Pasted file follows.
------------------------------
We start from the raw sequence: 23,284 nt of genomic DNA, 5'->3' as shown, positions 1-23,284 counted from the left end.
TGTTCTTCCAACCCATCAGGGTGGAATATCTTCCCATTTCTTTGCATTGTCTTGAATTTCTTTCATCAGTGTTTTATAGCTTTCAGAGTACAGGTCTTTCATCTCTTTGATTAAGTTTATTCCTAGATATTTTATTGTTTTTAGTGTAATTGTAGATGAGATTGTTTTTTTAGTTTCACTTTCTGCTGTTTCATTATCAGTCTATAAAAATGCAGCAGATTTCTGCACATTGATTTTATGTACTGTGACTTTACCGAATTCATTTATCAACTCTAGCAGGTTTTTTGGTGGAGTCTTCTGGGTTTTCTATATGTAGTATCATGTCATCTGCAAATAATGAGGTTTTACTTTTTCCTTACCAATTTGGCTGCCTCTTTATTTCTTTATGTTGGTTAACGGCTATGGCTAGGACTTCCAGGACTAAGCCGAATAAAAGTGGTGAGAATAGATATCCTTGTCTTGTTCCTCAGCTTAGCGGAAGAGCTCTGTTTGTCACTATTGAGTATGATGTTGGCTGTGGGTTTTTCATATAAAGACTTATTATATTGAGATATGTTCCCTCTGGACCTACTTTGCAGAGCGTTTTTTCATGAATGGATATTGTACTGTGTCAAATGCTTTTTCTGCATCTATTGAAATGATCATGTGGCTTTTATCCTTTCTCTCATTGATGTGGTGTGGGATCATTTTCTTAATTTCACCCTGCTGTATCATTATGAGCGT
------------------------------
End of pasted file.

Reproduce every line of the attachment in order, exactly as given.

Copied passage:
We start from the raw sequence: 23,284 nt of genomic DNA, 5'->3' as shown, positions 1-23,284 counted from the left end.
TGTTCTTCCAACCCATCAGGGTGGAATATCTTCCCATTTCTTTGCATTGTCTTGAATTTCTTTCATCAGTGTTTTATAGCTTTCAGAGTACAGGTCTTTCATCTCTTTGATTAAGTTTATTCCTAGATATTTTATTGTTTTTAGTGTAATTGTAGATGAGATTGTTTTTTTAGTTTCACTTTCTGCTGTTTCATTATCAGTCTATAAAAATGCAGCAGATTTCTGCACATTGATTTTATGTACTGTGACTTTACCGAATTCATTTATCAACTCTAGCAGGTTTTTTGGTGGAGTCTTCTGGGTTTTCTATATGTAGTATCATGTCATCTGCAAATAATGAGGTTTTACTTTTTCCTTACCAATTTGGCTGCCTCTTTATTTCTTTATGTTGGTTAACGGCTATGGCTAGGACTTCCAGGACTAAGCCGAATAAAAGTGGTGAGAATAGATATCCTTGTCTTGTTCCTCAGCTTAGCGGAAGAGCTCTGTTTGTCACTATTGAGTATGATGTTGGCTGTGGGTTTTTCATATAAAGACTTATTATATTGAGATATGTTCCCTCTGGACCTACTTTGCAGAGCGTTTTTTCATGAATGGATATTGTACTGTGTCAAATGCTTTTTCTGCATCTATTGAAATGATCATGTGGCTTTTATCCTTTCTCTCATTGATGTGGTGTGGGATCATTTTCTTAATTTCACCCTGCTGTATCATTATGAGCGT